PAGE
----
Friday, 31 March 2023 to Sunday, 2 April 2023

The Soviet Red Cross

Sat1  Apr02:00pm(90 mins)
James Watt South Room 355


Joanne Laycock4; Hanna Matt2; Siobhan Hearne2; Severyan Dyakonov3; Peter Whitewood1
1 York St John University, UK;  2 The University of Manchester, UK;  3 The Graduate Institute Geneva, Switzerland;  4 University of Manchester, UK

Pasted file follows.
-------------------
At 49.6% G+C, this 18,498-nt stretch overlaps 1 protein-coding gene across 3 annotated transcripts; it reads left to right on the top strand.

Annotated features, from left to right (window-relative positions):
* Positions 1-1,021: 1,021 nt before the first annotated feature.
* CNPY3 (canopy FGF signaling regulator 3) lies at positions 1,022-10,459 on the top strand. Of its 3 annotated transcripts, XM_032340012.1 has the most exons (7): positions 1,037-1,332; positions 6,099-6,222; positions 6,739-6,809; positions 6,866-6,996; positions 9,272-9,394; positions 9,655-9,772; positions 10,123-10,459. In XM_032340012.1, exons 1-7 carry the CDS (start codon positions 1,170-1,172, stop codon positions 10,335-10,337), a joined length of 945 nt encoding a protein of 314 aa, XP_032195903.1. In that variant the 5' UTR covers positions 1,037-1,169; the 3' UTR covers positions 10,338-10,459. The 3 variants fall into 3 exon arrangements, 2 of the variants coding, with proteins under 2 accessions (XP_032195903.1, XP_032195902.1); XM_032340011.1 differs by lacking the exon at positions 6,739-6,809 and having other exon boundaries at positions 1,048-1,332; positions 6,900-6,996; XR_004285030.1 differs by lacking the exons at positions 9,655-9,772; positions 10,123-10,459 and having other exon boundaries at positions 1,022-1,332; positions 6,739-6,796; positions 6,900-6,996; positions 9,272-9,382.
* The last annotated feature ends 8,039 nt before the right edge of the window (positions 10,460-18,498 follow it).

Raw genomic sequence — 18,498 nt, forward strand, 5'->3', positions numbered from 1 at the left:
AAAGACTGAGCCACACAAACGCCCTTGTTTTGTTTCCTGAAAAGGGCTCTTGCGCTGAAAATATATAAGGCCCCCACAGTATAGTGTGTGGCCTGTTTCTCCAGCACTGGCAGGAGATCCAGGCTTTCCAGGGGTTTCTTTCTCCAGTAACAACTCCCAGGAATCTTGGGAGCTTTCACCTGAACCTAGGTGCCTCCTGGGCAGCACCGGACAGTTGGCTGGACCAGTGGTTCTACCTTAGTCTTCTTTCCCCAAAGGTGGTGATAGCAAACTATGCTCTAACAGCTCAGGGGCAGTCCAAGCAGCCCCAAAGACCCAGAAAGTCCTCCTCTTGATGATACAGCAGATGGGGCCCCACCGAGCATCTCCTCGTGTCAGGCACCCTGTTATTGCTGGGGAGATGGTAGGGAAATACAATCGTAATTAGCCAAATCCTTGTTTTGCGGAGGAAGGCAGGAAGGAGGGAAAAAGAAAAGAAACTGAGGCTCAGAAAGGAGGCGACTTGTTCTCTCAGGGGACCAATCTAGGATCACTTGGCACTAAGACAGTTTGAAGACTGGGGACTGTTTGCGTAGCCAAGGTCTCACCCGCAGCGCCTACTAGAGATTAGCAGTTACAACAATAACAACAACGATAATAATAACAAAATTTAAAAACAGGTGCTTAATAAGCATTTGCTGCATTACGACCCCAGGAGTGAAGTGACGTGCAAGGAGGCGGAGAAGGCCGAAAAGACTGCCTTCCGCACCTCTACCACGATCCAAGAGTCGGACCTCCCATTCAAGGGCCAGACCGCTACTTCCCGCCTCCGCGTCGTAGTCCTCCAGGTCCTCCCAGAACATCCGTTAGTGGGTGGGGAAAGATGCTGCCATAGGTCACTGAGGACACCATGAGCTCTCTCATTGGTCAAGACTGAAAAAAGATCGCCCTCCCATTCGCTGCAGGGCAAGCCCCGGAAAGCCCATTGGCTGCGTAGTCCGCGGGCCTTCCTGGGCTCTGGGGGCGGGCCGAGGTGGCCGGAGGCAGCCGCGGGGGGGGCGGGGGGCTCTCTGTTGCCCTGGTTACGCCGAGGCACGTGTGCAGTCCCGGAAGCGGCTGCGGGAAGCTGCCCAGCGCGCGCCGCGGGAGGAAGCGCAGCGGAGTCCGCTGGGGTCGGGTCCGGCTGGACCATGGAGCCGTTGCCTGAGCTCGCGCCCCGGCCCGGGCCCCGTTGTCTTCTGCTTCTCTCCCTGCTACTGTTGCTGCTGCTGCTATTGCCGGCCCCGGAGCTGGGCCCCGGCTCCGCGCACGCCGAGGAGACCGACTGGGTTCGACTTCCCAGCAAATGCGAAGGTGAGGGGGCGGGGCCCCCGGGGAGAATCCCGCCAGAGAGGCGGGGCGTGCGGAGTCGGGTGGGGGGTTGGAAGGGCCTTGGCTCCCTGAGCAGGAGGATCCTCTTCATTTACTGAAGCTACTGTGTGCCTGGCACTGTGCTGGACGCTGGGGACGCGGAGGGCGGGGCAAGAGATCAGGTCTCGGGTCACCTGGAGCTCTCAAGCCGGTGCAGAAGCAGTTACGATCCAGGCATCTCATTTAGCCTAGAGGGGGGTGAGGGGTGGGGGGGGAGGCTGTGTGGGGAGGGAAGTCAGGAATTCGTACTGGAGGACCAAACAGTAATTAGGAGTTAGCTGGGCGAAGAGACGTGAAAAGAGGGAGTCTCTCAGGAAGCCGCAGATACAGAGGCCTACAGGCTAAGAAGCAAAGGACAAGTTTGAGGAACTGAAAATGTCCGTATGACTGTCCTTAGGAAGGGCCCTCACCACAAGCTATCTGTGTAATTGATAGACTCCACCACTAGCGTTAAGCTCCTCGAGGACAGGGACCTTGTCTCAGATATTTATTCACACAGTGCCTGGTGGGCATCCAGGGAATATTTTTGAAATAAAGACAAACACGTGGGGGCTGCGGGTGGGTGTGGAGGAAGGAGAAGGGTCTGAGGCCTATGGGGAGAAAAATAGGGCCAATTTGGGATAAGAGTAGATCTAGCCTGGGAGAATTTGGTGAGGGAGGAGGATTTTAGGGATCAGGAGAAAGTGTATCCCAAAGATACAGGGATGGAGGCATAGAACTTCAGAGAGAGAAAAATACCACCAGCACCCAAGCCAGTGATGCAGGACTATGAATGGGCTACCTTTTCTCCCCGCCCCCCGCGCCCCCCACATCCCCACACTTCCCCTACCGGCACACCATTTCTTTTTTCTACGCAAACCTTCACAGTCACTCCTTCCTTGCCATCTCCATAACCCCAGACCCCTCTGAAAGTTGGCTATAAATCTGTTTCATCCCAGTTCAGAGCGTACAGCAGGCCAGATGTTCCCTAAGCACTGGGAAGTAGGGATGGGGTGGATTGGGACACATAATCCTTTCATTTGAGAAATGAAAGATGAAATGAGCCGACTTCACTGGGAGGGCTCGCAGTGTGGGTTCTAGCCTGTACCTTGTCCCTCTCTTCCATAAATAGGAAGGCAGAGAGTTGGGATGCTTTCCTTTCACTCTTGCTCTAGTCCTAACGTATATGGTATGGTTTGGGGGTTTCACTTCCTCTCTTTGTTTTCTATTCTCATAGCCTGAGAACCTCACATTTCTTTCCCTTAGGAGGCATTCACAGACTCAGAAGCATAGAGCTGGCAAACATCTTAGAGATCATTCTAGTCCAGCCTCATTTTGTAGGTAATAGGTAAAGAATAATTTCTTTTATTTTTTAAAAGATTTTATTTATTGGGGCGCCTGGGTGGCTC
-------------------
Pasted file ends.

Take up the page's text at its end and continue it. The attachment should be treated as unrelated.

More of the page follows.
The Union of Red Cross and Red Crescent Societies of the USSR was a crucially important mass organisation throughout Soviet history. The Soviet Red Cross assumed primary responsibility for delivering medical aid in periods of domestic humanitarian crisis and worked with various state ministries to shape healthcare policy. The organisation also played an important role in the emergence of the USSR as a major player in global health politics following the death of Stalin, as it forged connections with other Red Cross societies in the decolonising world and Eastern bloc. Despite this, the Soviet Red Cross remains chronically understudied in scholarship on Soviet politics, culture, and society, as well as in historiographies of international humanitarianism due to the enduring influence of Cold War-era narratives that framed humanitarianism as a liberal western phenomenon. This roundtable brings together historians who study the Soviet Red Cross in order to discuss the importance of the organisation for exploring various aspects of the social, cultural, and political history of the Soviet Union, and for bringing the Soviet example into global histories of humanitarianism. The participants examine the history of the Soviet Red Cross across a variety of different geographical and chronological contexts, including revolutionary Russia and early Soviet Central Asia, as well as at the All-Union and supranational level in the late 20th century.